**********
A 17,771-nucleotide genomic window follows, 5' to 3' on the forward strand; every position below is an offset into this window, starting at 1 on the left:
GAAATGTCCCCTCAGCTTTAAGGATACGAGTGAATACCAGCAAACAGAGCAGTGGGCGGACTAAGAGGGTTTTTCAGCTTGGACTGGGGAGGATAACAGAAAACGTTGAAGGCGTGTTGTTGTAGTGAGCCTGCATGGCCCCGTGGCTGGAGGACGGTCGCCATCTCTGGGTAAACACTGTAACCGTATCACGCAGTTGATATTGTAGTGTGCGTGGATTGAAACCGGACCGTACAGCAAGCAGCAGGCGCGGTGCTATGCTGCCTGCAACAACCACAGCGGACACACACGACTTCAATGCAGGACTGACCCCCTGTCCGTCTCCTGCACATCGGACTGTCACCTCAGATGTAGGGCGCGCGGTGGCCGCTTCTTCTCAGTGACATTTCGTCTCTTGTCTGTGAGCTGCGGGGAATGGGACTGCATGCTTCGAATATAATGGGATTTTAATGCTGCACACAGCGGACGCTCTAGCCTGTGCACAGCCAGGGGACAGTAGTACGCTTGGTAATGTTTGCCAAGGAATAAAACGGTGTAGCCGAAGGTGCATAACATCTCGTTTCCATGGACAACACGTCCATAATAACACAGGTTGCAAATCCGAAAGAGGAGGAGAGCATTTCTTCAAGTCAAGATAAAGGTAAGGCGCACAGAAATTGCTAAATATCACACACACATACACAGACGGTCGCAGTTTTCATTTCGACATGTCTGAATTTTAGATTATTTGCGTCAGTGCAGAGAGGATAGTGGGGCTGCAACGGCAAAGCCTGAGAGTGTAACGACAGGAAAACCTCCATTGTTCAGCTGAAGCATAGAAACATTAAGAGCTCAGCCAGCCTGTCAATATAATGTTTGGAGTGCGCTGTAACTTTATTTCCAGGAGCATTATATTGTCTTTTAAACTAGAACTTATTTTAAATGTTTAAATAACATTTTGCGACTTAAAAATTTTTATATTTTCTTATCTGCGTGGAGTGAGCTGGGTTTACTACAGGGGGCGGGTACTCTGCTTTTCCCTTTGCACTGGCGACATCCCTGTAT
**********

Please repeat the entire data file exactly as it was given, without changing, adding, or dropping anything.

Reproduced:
A 17,771-nucleotide genomic window follows, 5' to 3' on the forward strand; every position below is an offset into this window, starting at 1 on the left:
GAAATGTCCCCTCAGCTTTAAGGATACGAGTGAATACCAGCAAACAGAGCAGTGGGCGGACTAAGAGGGTTTTTCAGCTTGGACTGGGGAGGATAACAGAAAACGTTGAAGGCGTGTTGTTGTAGTGAGCCTGCATGGCCCCGTGGCTGGAGGACGGTCGCCATCTCTGGGTAAACACTGTAACCGTATCACGCAGTTGATATTGTAGTGTGCGTGGATTGAAACCGGACCGTACAGCAAGCAGCAGGCGCGGTGCTATGCTGCCTGCAACAACCACAGCGGACACACACGACTTCAATGCAGGACTGACCCCCTGTCCGTCTCCTGCACATCGGACTGTCACCTCAGATGTAGGGCGCGCGGTGGCCGCTTCTTCTCAGTGACATTTCGTCTCTTGTCTGTGAGCTGCGGGGAATGGGACTGCATGCTTCGAATATAATGGGATTTTAATGCTGCACACAGCGGACGCTCTAGCCTGTGCACAGCCAGGGGACAGTAGTACGCTTGGTAATGTTTGCCAAGGAATAAAACGGTGTAGCCGAAGGTGCATAACATCTCGTTTCCATGGACAACACGTCCATAATAACACAGGTTGCAAATCCGAAAGAGGAGGAGAGCATTTCTTCAAGTCAAGATAAAGGTAAGGCGCACAGAAATTGCTAAATATCACACACACATACACAGACGGTCGCAGTTTTCATTTCGACATGTCTGAATTTTAGATTATTTGCGTCAGTGCAGAGAGGATAGTGGGGCTGCAACGGCAAAGCCTGAGAGTGTAACGACAGGAAAACCTCCATTGTTCAGCTGAAGCATAGAAACATTAAGAGCTCAGCCAGCCTGTCAATATAATGTTTGGAGTGCGCTGTAACTTTATTTCCAGGAGCATTATATTGTCTTTTAAACTAGAACTTATTTTAAATGTTTAAATAACATTTTGCGACTTAAAAATTTTTATATTTTCTTATCTGCGTGGAGTGAGCTGGGTTTACTACAGGGGGCGGGTACTCTGCTTTTCCCTTTGCACTGGCGACATCCCTGTAT